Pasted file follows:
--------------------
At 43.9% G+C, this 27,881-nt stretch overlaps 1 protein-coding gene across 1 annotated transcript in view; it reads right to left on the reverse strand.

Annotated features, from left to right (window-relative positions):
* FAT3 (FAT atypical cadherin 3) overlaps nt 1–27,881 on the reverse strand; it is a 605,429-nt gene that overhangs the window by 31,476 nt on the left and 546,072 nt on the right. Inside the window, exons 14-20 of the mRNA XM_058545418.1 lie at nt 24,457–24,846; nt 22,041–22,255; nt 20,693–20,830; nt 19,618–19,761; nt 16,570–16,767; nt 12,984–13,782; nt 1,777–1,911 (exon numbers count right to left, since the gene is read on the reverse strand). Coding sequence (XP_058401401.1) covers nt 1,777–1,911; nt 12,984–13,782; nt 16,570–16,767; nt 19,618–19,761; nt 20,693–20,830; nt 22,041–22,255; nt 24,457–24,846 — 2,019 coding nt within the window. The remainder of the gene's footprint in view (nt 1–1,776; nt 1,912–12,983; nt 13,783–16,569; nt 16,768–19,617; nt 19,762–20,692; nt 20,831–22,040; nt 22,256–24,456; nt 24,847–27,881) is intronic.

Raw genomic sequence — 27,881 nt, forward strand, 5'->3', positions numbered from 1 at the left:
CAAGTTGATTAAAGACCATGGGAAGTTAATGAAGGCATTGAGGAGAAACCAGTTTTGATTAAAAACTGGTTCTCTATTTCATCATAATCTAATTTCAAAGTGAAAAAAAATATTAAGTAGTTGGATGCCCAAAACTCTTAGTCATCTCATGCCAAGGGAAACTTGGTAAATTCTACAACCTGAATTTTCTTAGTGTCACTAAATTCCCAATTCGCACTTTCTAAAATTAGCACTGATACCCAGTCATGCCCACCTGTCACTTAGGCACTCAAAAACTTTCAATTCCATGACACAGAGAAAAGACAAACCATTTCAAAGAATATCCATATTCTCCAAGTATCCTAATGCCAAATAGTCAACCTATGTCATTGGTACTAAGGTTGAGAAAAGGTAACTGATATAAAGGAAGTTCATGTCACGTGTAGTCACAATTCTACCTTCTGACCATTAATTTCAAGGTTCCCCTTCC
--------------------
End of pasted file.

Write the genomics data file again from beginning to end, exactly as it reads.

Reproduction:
At 43.9% G+C, this 27,881-nt stretch overlaps 1 protein-coding gene across 1 annotated transcript in view; it reads right to left on the reverse strand.

Annotated features, from left to right (window-relative positions):
* FAT3 (FAT atypical cadherin 3) overlaps nt 1–27,881 on the reverse strand; it is a 605,429-nt gene that overhangs the window by 31,476 nt on the left and 546,072 nt on the right. Inside the window, exons 14-20 of the mRNA XM_058545418.1 lie at nt 24,457–24,846; nt 22,041–22,255; nt 20,693–20,830; nt 19,618–19,761; nt 16,570–16,767; nt 12,984–13,782; nt 1,777–1,911 (exon numbers count right to left, since the gene is read on the reverse strand). Coding sequence (XP_058401401.1) covers nt 1,777–1,911; nt 12,984–13,782; nt 16,570–16,767; nt 19,618–19,761; nt 20,693–20,830; nt 22,041–22,255; nt 24,457–24,846 — 2,019 coding nt within the window. The remainder of the gene's footprint in view (nt 1–1,776; nt 1,912–12,983; nt 13,783–16,569; nt 16,768–19,617; nt 19,762–20,692; nt 20,831–22,040; nt 22,256–24,456; nt 24,847–27,881) is intronic.

Raw genomic sequence — 27,881 nt, forward strand, 5'->3', positions numbered from 1 at the left:
CAAGTTGATTAAAGACCATGGGAAGTTAATGAAGGCATTGAGGAGAAACCAGTTTTGATTAAAAACTGGTTCTCTATTTCATCATAATCTAATTTCAAAGTGAAAAAAAATATTAAGTAGTTGGATGCCCAAAACTCTTAGTCATCTCATGCCAAGGGAAACTTGGTAAATTCTACAACCTGAATTTTCTTAGTGTCACTAAATTCCCAATTCGCACTTTCTAAAATTAGCACTGATACCCAGTCATGCCCACCTGTCACTTAGGCACTCAAAAACTTTCAATTCCATGACACAGAGAAAAGACAAACCATTTCAAAGAATATCCATATTCTCCAAGTATCCTAATGCCAAATAGTCAACCTATGTCATTGGTACTAAGGTTGAGAAAAGGTAACTGATATAAAGGAAGTTCATGTCACGTGTAGTCACAATTCTACCTTCTGACCATTAATTTCAAGGTTCCCCTTCC